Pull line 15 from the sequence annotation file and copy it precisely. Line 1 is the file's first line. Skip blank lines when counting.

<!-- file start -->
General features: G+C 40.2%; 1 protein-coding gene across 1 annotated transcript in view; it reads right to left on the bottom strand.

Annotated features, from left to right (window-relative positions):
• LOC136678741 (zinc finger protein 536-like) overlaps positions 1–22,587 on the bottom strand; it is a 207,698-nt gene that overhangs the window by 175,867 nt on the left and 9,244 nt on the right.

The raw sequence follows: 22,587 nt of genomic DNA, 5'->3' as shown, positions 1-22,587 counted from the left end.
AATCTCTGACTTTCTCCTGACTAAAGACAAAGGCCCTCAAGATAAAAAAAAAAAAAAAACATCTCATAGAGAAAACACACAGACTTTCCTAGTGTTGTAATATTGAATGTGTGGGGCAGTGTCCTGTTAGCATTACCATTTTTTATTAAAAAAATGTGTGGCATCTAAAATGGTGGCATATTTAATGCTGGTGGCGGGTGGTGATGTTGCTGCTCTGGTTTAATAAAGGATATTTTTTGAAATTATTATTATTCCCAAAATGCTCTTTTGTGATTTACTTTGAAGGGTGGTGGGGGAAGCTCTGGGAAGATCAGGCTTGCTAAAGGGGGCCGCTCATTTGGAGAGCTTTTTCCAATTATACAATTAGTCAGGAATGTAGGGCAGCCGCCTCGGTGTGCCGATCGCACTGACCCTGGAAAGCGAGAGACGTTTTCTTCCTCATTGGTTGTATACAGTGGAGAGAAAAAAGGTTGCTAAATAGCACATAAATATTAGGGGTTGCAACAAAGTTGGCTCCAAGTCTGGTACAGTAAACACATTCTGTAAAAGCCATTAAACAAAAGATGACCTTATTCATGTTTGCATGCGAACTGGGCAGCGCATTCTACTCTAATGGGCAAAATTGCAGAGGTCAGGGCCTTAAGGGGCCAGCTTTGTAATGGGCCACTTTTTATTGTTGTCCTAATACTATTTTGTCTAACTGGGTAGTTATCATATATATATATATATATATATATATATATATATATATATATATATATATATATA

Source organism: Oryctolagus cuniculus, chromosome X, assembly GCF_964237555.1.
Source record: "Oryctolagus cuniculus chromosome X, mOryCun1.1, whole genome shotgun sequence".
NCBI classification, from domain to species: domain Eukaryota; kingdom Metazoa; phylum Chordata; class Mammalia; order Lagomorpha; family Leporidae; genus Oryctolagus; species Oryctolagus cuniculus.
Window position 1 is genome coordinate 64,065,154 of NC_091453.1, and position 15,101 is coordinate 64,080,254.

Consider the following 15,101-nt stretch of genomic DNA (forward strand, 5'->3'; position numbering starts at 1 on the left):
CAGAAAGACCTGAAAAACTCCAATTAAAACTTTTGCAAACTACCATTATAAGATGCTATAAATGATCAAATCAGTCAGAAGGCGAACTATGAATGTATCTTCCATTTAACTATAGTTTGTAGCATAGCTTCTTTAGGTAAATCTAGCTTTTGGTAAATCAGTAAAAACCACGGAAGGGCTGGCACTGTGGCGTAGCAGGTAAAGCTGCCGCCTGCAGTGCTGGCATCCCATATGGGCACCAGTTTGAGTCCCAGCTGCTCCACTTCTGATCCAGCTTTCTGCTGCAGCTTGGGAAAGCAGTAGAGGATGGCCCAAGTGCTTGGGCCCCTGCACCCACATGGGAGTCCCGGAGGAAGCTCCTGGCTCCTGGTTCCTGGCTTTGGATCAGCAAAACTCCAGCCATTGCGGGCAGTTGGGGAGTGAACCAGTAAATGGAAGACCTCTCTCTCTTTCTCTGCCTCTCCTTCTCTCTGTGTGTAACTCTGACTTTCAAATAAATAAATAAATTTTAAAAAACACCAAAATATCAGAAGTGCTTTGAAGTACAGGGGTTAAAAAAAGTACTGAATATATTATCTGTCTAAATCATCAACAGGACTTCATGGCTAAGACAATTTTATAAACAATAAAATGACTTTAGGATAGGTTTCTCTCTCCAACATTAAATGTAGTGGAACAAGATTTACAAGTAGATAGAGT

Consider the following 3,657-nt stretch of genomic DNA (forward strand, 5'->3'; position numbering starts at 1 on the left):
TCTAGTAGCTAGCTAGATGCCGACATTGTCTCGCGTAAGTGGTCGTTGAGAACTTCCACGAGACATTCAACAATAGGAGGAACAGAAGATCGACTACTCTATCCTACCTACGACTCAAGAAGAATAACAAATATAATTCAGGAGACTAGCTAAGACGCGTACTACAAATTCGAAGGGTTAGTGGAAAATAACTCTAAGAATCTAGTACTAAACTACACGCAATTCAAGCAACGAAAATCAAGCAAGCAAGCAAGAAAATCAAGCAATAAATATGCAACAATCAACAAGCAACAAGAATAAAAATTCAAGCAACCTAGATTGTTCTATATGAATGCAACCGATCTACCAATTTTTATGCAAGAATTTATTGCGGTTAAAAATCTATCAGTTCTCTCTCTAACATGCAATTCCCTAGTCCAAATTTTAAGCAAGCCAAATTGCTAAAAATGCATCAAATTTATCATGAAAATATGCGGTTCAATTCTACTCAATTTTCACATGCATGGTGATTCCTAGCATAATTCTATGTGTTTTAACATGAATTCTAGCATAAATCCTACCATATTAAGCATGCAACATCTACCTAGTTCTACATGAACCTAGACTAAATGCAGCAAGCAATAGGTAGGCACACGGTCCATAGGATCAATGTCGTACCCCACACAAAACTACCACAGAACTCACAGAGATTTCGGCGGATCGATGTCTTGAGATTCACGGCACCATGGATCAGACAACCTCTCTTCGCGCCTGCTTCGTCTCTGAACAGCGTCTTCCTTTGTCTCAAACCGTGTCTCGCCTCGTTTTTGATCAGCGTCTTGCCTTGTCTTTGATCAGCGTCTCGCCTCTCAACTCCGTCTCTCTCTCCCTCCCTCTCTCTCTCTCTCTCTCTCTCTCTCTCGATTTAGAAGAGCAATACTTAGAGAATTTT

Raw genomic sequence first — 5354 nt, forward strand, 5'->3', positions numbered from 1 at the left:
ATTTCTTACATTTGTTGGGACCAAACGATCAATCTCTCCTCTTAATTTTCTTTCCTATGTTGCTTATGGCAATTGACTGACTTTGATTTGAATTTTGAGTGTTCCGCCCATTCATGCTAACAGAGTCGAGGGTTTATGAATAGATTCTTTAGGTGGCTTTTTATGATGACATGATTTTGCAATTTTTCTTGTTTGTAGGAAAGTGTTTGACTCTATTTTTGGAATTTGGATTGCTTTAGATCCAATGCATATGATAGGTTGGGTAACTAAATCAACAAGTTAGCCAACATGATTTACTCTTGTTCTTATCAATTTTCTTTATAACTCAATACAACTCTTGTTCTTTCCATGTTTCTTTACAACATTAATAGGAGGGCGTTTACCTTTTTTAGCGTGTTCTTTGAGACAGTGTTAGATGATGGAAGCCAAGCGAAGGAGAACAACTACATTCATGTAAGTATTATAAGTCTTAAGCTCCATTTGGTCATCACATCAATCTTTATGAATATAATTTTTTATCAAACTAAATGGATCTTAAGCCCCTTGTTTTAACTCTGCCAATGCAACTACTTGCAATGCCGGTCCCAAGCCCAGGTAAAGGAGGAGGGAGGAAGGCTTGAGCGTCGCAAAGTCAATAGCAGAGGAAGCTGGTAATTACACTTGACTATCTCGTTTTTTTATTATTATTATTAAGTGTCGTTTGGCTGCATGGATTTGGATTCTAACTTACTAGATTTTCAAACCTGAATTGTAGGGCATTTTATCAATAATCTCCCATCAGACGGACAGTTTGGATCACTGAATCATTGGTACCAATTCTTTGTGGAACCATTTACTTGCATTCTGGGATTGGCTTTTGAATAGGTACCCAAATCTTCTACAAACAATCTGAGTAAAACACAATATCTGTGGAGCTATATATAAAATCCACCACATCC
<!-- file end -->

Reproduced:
ATTTCTTACATTTGTTGGGACCAAACGATCAATCTCTCCTCTTAATTTTCTTTCCTATGTTGCTTATGGCAATTGACTGACTTTGATTTGAATTTTGAGTGTTCCGCCCATTCATGCTAACAGAGTCGAGGGTTTATGAATAGATTCTTTAGGTGGCTTTTTATGATGACATGATTTTGCAATTTTTCTTGTTTGTAGGAAAGTGTTTGACTCTATTTTTGGAATTTGGATTGCTTTAGATCCAATGCATATGATAGGTTGGGTAACTAAATCAACAAGTTAGCCAACATGATTTACTCTTGTTCTTATCAATTTTCTTTATAACTCAATACAACTCTTGTTCTTTCCATGTTTCTTTACAACATTAATAGGAGGGCGTTTACCTTTTTTAGCGTGTTCTTTGAGACAGTGTTAGATGATGGAAGCCAAGCGAAGGAGAACAACTACATTCATGTAAGTATTATAAGTCTTAAGCTCCATTTGGTCATCACATCAATCTTTATGAATATAATTTTTTATCAAACTAAATGGATCTTAAGCCCCTTGTTTTAACTCTGCCAATGCAACTACTTGCAATGCCGGTCCCAAGCCCAGGTAAAGGAGGAGGGAGGAAGGCTTGAGCGTCGCAAAGTCAATAGCAGAGGAAGCTGGTAATTACACTTGACTATCTCGTTTTTTTATTATTATTATTAAGTGTCGTTTGGCTGCATGGATTTGGATTCTAACTTACTAGATTTTCAAACCTGAATTGTAGGGCATTTTATCAATAATCTCCCATCAGACGGACAGTTTGGATCACTGAATCATTGGTACCAATTCTTTGTGGAACCATTTACTTGCATTCTGGGATTGGCTTTTGAATAGGTACCCAAATCTTCTACAAACAATCTGAGTAAAACACAATATCTGTGGAGCTATATATAAAATCCACCACATCC